For the calculation of TTC default probabilities, it is essential to understand in which point of the cycle the economy is. This could be done by computing abstract systemic factors Z and applying (4). A necessary input for this procedure is realized default rates di,i=−m,…,0 that are representative for the market the bank is operating in. For instance, for a corporate portfolio di could be country-wide default rates obtained by some government agency. From the time-series di the parameters B and ρ of the slightly transformed Equation (4)


can be estimated using the techniques described in Carlehed and Petrov (2012) and the references therein. Once, these parameters are known, Zi can be computed as


To obtain future predictions of Z, a link between the macroeconomic scenario Xk,i and Z is needed. This could be established by estimating a time series model like


Once the parameters α0,…,αl are estimated, (14) and (15) can be applied to translate the macroeconomic scenario into a scenario value for the systemic factor Z.
To compute PIT credit risk parameters, we assume that at least one of the macroeconomic variables Xk is included in the model equation. In a generic setup, a bank could have a model for the PIT default probability in the next period, p1, the PIT loss rate l1, the PIT prepayment rate cpr1, and the PIT credit conversion factor ccf16. All these parameters are estimated conditional on current (period 0) macroeconomic data and risk factors. The estimation of these parameters is done by the equations



where X=(X1,…,Xl) is the vector of macroeconomic factors and Yp, Yl, Ycpr, and Yccf are risk factors related to the borrower, the loan or the collateral that is backing the loan. These risk factors can differ from model to model. The estimation of p has to include the IFRS 9 stage j=1,2. A possible solution is presented in the next Section. The functions gp, gl, gcpr, and gccf are the link functions between the risk parameters and the risk factors. For p, cpr and ccf logistic regression is a common choice, while for l a linear regression or some other form of regression function could be used.

These risk models can be used to compute risk parameters in all future periods i of a loan. This results in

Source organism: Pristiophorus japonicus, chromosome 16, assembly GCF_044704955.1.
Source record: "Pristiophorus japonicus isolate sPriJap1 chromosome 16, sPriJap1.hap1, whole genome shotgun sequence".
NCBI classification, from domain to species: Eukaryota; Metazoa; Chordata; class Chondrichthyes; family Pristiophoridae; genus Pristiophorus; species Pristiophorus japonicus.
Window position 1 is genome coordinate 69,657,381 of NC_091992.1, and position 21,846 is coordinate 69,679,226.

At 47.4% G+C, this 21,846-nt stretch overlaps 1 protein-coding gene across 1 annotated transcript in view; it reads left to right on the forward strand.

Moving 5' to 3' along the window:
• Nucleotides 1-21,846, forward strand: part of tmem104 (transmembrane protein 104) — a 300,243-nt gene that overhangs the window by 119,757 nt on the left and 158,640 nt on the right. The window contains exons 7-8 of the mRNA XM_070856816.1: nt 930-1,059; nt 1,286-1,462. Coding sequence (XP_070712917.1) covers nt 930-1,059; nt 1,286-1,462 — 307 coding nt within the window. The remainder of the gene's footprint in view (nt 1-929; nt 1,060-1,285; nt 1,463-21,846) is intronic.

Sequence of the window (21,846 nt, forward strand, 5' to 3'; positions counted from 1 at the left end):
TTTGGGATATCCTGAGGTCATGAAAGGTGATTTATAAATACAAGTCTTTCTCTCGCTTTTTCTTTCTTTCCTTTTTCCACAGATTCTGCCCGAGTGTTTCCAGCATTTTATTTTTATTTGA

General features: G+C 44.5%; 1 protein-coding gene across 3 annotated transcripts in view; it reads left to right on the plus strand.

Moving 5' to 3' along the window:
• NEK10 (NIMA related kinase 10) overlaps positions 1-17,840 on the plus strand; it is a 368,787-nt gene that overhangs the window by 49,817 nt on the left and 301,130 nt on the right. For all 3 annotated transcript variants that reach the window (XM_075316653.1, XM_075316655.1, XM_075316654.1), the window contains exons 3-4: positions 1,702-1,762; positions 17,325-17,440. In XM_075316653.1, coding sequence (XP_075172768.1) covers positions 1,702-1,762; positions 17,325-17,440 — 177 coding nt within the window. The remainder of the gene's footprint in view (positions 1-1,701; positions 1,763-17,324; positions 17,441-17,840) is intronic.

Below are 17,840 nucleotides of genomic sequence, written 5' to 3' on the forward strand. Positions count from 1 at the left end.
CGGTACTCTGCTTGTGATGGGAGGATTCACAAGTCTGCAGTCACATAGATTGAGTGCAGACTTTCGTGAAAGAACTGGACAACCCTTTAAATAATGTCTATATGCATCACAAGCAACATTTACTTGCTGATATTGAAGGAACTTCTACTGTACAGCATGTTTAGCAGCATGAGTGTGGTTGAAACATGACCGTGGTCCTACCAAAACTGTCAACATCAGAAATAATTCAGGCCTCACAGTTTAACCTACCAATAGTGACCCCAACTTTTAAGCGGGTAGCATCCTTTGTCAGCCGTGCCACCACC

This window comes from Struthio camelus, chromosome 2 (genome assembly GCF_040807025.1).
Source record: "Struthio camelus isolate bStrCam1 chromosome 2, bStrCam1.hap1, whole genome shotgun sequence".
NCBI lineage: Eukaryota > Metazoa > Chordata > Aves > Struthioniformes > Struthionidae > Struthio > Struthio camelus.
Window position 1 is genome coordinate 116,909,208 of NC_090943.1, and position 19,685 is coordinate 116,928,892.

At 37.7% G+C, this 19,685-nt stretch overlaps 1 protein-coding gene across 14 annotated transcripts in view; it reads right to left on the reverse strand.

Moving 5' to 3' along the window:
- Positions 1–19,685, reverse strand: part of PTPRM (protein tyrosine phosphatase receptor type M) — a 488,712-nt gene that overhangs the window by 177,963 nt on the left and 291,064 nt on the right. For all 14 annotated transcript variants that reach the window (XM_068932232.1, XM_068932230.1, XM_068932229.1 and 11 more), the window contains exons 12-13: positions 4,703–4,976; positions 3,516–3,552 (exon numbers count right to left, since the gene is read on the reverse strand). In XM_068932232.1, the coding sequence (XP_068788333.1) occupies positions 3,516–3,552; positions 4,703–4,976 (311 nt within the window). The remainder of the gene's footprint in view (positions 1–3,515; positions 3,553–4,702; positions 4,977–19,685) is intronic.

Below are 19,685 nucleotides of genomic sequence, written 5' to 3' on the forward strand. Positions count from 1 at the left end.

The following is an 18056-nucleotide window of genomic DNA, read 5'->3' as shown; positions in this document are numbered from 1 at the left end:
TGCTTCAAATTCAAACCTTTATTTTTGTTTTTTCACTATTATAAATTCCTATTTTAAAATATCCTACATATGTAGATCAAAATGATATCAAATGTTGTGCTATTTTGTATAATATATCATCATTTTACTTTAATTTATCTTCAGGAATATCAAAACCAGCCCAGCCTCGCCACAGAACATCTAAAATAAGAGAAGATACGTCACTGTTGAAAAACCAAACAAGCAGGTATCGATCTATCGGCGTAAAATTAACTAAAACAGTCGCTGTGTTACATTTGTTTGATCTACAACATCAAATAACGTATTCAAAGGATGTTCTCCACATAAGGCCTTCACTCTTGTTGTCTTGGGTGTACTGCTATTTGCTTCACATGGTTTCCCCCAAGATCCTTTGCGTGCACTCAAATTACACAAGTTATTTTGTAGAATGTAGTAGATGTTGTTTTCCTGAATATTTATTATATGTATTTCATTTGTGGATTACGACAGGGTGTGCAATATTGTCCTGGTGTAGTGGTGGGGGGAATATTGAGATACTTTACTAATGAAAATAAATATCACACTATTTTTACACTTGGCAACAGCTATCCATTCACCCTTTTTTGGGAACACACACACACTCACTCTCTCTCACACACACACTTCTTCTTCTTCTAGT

Note that by pij we denoted the cumulative default probability until period i. The risk models deliver PIT parameters in period i, i.e., in the case of default probabilities, the probability of default in period i conditional on survival in period i−1, pj(i|i−1). Cumulative default and prepayment probabilities are then computed as


In (20)–(23) we have used Yi* as inputs. Does that mean we need in addition to the macroeconomic scenarios also scenarios for the risk factors Y? Remember that Y is borrower- or loan-specific, making this a much more demanding task. There is no clear answer to this question. In most practical cases, Y is period-independent or changes deterministically over periods. This will become clear from the detailed example provided in Section 5. However, it cannot be ruled out that in some cases, it might be beneficial to define some scenarios also for a particular risk factor Y.
The main purpose of all these risk models is to provide the inputs for (10). In particular, we need the four quantities N^i, ELCij, LLPij and K¯min,ij. According to the agreed amortization schedule, the outstanding balance of a loan in period i is Ni. To compute K¯min,ij we need PDij, LGDi, EADi and LLPij as inputs. The required parameters for (10) are computed as







where L is the credit limit of a loan facility in case, there is some credit lines included and p2(k|i−1) the term structure of default probabilities of a borrower conditional on survival until period i−1 and being in Stage 2. The function h translates PIT LGDs into regulatory downturn LGDs. This might be a function prescribed by regulators as in the US or it might be something defined internally by a bank as in other jurisdictions. An explanation of why (28) and (29) with N^i instead of Ni are still correct can be found in Engelmann (2020).

To complete the explanation of (10), we have to know where ti, f^i and ci come from. The parameter ti depends on the staging rule implemented by a bank. It could either be derived from the existing models or it could be estimated by a separate model, e.g., a logistic regression where instead of the event “moving to default” the event “moving to Stage 2” will be modeled. The example in Section 5 will clarify how this could work. The remaining cost parameters f^i and ci will be discussed in the next subsection.

4.2. Determination of Cost Components

A bank’s operational costs have to be covered by fees or interest income. How to allocate costs to a certain product is an internal procedure that might differ from bank to bank. For the purpose of this article, we assume that operational costs are modeled as a percentage of the outstanding loan balance. It might also be modeled as an absolute amount or a combination of both. There might also be cases where a borrower pays some fees in addition to interest. To include all these cases in (10) is quite straightforward.
More interesting are funding costs. This is the interest a bank has to pay to its depositors and bond investors, which is, in general, a term-structure that is provided by the treasury department. A stylized example is given in Table 1.
The table means that if a bank would originate an i-year loan, it would have to pay 12M Libor + si on the funds to its depositors every year. There might be alternative ways a treasury quotes these rates depending on the institutional setup. We use Table 1 as an example to illustrate how to derive funding costs for every year from the data of this table. A generalization to different market conventions is not difficult.